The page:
The tint tool 164 gives an image a particular cast of color. The user may, for example, use the tint tool 164 to create a sepia tone effect for an image. The user accesses the color chooser through the color chooser icon 165 and selects a color to tint the selected image. In effect, the user is putting a form of colored scrim in front of the image and then modifying the transparency of that color plane. After selecting the desired color, the user affects this modification by entering a number from 1-100 in the number input box of the tint tool 164. As an alternative means of establishing the degree of the tinting, the user can click on the small triangle on the right-hand side of the tint tool 164 and thereby open a slider. Dragging the slider up or down increases or decreases the degree of tinting as well.

The visibility tool 168 allows the user to modify the opacity of the image and thereby to allow what is behind the image to show through to a desired degree. In the same manner as for the tint tool 164 and the border tool 166, the visibility tool 168 offer the user both a number input box and a slider to establish the degree of transparency/opacity.

Referring to FIG. 1A and FIG. 1B, the rotation tool icon 169 turns on and off the rotation tool 146 in the canvas 110. The white circular band around the diagonal image (FIG. 1A) is the rotation tool 146, that is used to rotate the image to a diagonal orientation. When the rotation tool 146 is on, any selected image (or any other selected screen element in the canvas 110) with have a white circular band circumscribing the image and intersecting the corners of the image. Dragging the rotation tool 146 around an axis thereof rotates the image, or other screen element, there within. When the rotation tool icon 169 is used to turn off the rotation tool, 146 the rotation tool 146 no longer appears in the canvas 110 around selected screen elements, and the elements cannot be rotated.

Referring again to FIG. 1B, the layers arrows 171 and the layers pallet 174 (FIG. 1C) can work independently, or be used in conjunction to allow the user to change the z-depth of a screen element, thereby moving the selected screen element in front of or behind other screen elements. For example, the layers arrows 171 and the layers pallet 174 allow users to manipulate the z depth of images in order to create a collage of overlapping images or to place text over other screen elements. To utilize the layer arrows 171, the user first selects the screen element to be shifted and then clicks on the up arrow to move the screen element up one layer in the hierarchy of screen elements, or the user clicks on the down arrow to move the screen element down one layer in the hierarchy of screen elements. To open and use the layers pallet 174 as well, the user clicks on the layers pallet icon 170.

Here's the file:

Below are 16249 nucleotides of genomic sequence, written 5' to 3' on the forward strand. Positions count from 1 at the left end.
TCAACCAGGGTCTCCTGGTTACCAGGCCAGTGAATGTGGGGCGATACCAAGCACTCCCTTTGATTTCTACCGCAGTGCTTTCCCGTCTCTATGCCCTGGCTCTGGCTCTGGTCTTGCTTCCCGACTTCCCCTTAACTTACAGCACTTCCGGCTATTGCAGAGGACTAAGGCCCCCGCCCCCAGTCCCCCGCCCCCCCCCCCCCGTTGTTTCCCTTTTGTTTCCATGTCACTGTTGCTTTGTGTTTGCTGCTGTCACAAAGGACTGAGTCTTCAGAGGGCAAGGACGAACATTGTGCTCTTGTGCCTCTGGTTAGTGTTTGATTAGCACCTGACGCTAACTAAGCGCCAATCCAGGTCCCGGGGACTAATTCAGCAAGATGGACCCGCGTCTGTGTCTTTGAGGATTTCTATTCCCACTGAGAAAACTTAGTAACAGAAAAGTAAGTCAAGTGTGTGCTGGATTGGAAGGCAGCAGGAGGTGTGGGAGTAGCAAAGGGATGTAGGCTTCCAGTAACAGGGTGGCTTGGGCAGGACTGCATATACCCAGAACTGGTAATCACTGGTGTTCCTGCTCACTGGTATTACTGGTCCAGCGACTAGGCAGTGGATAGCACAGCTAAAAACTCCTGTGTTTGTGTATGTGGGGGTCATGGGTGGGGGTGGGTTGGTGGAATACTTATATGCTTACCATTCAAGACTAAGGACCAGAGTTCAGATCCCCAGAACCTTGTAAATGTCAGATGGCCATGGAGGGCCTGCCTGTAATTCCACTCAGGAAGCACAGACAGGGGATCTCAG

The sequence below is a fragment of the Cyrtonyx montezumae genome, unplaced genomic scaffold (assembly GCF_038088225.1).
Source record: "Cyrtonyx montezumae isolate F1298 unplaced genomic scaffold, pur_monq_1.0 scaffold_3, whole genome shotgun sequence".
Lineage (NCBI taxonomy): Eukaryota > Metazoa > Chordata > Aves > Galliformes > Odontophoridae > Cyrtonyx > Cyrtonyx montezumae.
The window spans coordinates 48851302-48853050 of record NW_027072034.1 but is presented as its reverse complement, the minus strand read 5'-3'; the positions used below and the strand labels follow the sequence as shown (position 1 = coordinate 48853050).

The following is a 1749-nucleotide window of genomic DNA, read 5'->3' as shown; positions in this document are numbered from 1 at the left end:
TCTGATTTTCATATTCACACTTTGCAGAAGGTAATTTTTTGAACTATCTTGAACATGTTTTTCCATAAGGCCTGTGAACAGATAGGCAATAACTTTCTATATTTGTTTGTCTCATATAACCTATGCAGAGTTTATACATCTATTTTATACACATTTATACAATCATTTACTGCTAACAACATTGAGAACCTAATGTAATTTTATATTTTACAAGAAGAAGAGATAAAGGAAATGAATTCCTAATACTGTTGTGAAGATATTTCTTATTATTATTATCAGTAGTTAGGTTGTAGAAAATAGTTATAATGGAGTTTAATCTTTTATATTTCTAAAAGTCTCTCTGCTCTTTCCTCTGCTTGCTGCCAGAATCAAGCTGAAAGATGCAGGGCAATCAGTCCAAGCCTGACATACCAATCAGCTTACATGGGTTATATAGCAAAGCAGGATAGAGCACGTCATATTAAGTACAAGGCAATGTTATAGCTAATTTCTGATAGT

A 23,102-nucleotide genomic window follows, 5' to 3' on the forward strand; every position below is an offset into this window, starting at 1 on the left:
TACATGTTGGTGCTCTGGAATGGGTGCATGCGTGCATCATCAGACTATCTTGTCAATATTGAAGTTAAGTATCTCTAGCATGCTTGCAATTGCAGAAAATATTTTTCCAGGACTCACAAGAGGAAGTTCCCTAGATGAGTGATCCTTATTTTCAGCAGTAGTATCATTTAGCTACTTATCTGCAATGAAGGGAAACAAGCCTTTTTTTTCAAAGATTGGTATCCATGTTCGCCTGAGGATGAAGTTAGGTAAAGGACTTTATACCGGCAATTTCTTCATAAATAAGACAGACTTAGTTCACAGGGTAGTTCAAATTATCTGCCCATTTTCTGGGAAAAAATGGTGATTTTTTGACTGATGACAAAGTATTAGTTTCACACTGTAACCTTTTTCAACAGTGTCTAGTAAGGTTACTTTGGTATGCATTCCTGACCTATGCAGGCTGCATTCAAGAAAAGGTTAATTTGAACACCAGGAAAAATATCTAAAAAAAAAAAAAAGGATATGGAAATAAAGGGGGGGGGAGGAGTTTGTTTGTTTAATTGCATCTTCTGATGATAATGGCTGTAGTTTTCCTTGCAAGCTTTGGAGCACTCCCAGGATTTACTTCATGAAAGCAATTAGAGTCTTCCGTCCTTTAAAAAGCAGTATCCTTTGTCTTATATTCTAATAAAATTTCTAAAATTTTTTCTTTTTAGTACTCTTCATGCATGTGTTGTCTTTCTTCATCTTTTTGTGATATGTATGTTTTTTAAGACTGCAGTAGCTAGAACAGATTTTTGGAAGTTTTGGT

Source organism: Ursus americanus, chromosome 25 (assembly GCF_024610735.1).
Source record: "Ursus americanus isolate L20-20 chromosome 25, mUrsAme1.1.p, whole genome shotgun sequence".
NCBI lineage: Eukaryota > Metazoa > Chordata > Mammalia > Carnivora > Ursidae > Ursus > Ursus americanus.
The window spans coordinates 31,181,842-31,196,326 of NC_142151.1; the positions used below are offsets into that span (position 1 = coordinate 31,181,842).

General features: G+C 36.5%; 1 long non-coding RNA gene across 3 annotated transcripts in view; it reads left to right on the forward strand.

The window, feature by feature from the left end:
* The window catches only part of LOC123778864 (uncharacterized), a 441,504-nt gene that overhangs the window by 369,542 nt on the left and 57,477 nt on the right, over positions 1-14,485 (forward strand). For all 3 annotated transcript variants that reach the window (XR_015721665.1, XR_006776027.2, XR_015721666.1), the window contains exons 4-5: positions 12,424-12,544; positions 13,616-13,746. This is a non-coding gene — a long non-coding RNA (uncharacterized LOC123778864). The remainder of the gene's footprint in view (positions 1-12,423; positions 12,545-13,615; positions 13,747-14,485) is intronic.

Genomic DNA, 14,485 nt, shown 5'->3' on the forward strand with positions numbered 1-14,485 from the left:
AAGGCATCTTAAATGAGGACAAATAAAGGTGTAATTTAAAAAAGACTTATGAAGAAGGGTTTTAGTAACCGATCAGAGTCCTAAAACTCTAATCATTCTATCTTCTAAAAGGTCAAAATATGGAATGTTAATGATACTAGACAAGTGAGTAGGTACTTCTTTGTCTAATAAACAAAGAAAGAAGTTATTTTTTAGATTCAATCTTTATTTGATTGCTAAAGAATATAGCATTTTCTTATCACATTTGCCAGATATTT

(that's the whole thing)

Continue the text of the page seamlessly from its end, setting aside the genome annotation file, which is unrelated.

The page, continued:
Referring to FIG. 1C the layers palette 174 presents all the layers in canvas 110 (FIG. 1A) in slices 175, each slice 175 showing one screen element. Each slice 175 shows a smaller depiction of the actual screen element in accurate x and y coordinates. Slices 175 are stacked in a column that represents their z-depth order from top to bottom. Each slice 175 is slightly tilted so that the user sees the screen element in its specific location within the screen. The slices 175 are compressed near the bottom and near the top of the column and expanded in the middle to make viewing easier when there are a large number of screen elements. Dragging the slider 177 up or down enables the user to scroll through the column of slices and to view all the slices 175 in the expanded center space. To change the layer of a screen element, the user can drag a slice 175 up or down the column to place the slice 175 and the screen element contained therein at a different z-depth. The layers pallet 174 is easier and more efficient than the layers arrows 171 for moving screen elements up or down a number of layers. However, the layer arrows work in conjunction with the layers pallet 174, so that if the user selects a screen element and presses the up arrow, the slice 175 with that screen element will move up the column one place, or down the column one place if the down arrow is clicked once. Changes made in the layer order by dragging slices 175 up or down the column of slices 175 in the layers pallet 174 are immediately visible in the canvas 110.

Referring again to FIG. 1B, a background tool 172 allows users to select an image that has been dragged into the canvas 110 and make it into a background that fills the screen under construction. The resulting background image can be further modified with the tint tool 164 and the visibility tool 168.

The user begins a new project with a new screen open and ready for construction in the canvas 110 (FIG. 1A) and with the single node that represents that screen visible in the path 112 (FIG. 1A). The user can add more nodes to the path 112 by clicking on the “add a node” button 154 at the top of the path 112. Each new node represents an additional new screen in the project. Double clicking on any node in the path 112 opens it's screen in the canvas 110, replacing any other screen that was open at the time.

Referring to both FIG. 1A and FIG. 1B, the linking tool icon 163 enables users to link a screen element in the canvas 110 to another screen. For example, the image of a button in one screen can link or display another screen when selected by the user. Similarly, the link could be text that is blue and underlined or other features as would be known to those of ordinary skill in the art. In the reader interface, such links are typically on and other features may or may not be accessible by the user.